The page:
How Can Fiction Build Faith? The Power of Story

Understanding how fiction can build faith becomes clearer when we define terms.

  • Fiction can refer to either literature of imaginary events and people, or to something untrue.
  • Faith can refer to either a confident trust, or to a set of doctrines.

In daily life, few people want to rely on what is untrue, or base their deepest beliefs on made up details. On the other hand, I contend imaginative literature can illustrate and reinforce real faith.

Authorities from classical to modern times proclaim the power of story. Philosopher Plato claims “Those who tell the stories rule society.” Writing consultant Robert McKee states “Storytelling is the most powerful way to put ideas into the world today.”

Book sales can demonstrate that power to captivate readers. The Left Behind series of sixteen novels has sold over 65 million copies in multiple languages. Author Tim LaHaye said he received more letters from readers who came to faith by these stories than he did in response to all of his non-fiction. C.S. Lewis’ seven books in The Chronicles of Narnia have sold over 100 million copies in 47 languages. In comparison, Lewis’ apologetic anthology Mere Christianity, has sold over 3.5 million copies in English alone, and has been translated into more than 30 languages.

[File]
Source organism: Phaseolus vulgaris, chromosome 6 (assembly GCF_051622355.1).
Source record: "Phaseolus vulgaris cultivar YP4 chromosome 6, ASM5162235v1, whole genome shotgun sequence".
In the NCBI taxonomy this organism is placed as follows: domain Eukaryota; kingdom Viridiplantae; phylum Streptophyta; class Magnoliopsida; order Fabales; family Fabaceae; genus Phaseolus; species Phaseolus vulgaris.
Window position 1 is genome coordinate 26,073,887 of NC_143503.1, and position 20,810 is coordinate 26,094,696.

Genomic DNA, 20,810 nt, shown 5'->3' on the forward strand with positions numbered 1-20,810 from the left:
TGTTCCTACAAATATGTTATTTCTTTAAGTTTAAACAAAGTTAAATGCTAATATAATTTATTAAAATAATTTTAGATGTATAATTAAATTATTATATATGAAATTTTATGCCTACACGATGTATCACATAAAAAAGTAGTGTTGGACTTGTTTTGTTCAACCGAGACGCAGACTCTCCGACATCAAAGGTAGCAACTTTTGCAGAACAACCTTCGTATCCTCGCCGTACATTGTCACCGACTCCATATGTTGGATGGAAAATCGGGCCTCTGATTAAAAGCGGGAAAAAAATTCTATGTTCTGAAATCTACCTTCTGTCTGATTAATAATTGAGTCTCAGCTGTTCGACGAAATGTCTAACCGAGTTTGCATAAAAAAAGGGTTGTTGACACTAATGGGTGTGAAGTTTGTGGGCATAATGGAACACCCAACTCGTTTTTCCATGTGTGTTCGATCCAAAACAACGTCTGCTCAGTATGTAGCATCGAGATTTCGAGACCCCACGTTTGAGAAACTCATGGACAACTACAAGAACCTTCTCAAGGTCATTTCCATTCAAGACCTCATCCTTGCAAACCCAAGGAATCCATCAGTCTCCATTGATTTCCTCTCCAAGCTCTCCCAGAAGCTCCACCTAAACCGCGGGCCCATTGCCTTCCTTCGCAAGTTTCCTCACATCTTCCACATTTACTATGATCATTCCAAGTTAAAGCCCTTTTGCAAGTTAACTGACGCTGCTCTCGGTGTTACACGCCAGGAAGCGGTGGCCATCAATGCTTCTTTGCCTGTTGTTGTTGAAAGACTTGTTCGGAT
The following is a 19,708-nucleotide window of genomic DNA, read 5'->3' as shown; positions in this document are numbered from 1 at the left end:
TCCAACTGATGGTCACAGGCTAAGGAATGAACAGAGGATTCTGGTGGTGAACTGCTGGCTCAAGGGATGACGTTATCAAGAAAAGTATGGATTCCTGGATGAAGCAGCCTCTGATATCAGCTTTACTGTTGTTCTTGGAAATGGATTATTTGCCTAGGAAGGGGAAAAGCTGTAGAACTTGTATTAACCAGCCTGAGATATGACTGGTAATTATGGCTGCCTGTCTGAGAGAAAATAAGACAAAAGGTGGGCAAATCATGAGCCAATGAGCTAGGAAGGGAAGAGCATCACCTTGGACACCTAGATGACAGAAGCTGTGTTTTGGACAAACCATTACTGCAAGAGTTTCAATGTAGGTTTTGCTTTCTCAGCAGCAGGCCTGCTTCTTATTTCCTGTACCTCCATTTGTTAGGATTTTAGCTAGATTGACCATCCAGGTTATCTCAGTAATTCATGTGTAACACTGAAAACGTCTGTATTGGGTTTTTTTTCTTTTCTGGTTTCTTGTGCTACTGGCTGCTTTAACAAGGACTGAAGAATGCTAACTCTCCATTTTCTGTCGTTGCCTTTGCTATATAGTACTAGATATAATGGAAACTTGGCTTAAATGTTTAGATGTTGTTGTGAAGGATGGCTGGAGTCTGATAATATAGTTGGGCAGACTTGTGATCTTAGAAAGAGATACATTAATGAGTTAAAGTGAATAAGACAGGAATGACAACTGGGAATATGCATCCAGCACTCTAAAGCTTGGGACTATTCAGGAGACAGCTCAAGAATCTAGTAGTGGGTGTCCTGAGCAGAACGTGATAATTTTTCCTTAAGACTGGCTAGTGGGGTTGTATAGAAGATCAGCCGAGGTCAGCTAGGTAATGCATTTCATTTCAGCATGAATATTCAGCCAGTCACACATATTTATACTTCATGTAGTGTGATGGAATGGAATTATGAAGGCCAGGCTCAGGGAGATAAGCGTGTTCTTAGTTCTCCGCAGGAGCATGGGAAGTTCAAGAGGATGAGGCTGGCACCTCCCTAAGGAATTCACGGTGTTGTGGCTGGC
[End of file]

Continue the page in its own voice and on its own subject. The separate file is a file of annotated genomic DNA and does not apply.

Why are stories powerful? Psychologists theorize we have two main types of memory: semantic and episodic. The first holds meanings and the second holds events. For example, a dictionary or an encyclopedia primarily engages semantic memory, and a drama or visiting a dentist invokes episodic memory. The two are interdependent, yet the episodic more readily holds the sensory and emotional aspects of an event. Thus reading of a character’s experience can awaken those associations, especially when one identifies with the character.

Widely recognized as a great teacher, Jesus appeals to the whole understanding. For example, a beatitude makes a concise statement, and a parable, such as the story famously known for a prodigal son, touches people with the reunion of the son and his patient father. However, holding parables up as a great teaching technique, overlooks a limitation Jesus points out. When his disciples ask Jesus why he speaks to the people in parables, in Matthew 13 he gives the surprising answer “though hearing, they do not hear or understand,” which fulfills a prophecy “for this people’s heart has become calloused.” A parable can be remembered by many, but its full meaning breaks through only to softened hearts and open minds! Authors know their literary devices can be missed by the inattentive or disinterested. A modern example is that an actress in the Narnia movie is said to have thought it simply symbolized World War II, so she completely missed its extraordinary symbolism of Christ and redemption.

Another caution is that stories can either help and uplift or harm and deceive. For example, Arthur C. Clarke’s highly acclaimed Childhood’s End, portrays a future where alien Overlords help the human race evolve to their next level. Not only is that theme antithetical to Biblical teaching, the Overlords’ appearance as devils is reframed as innocent because their previous visits to earth had simply been misunderstood.

Such stories are all the more reason for compelling, Christian fiction to compete for attention, hearts and minds.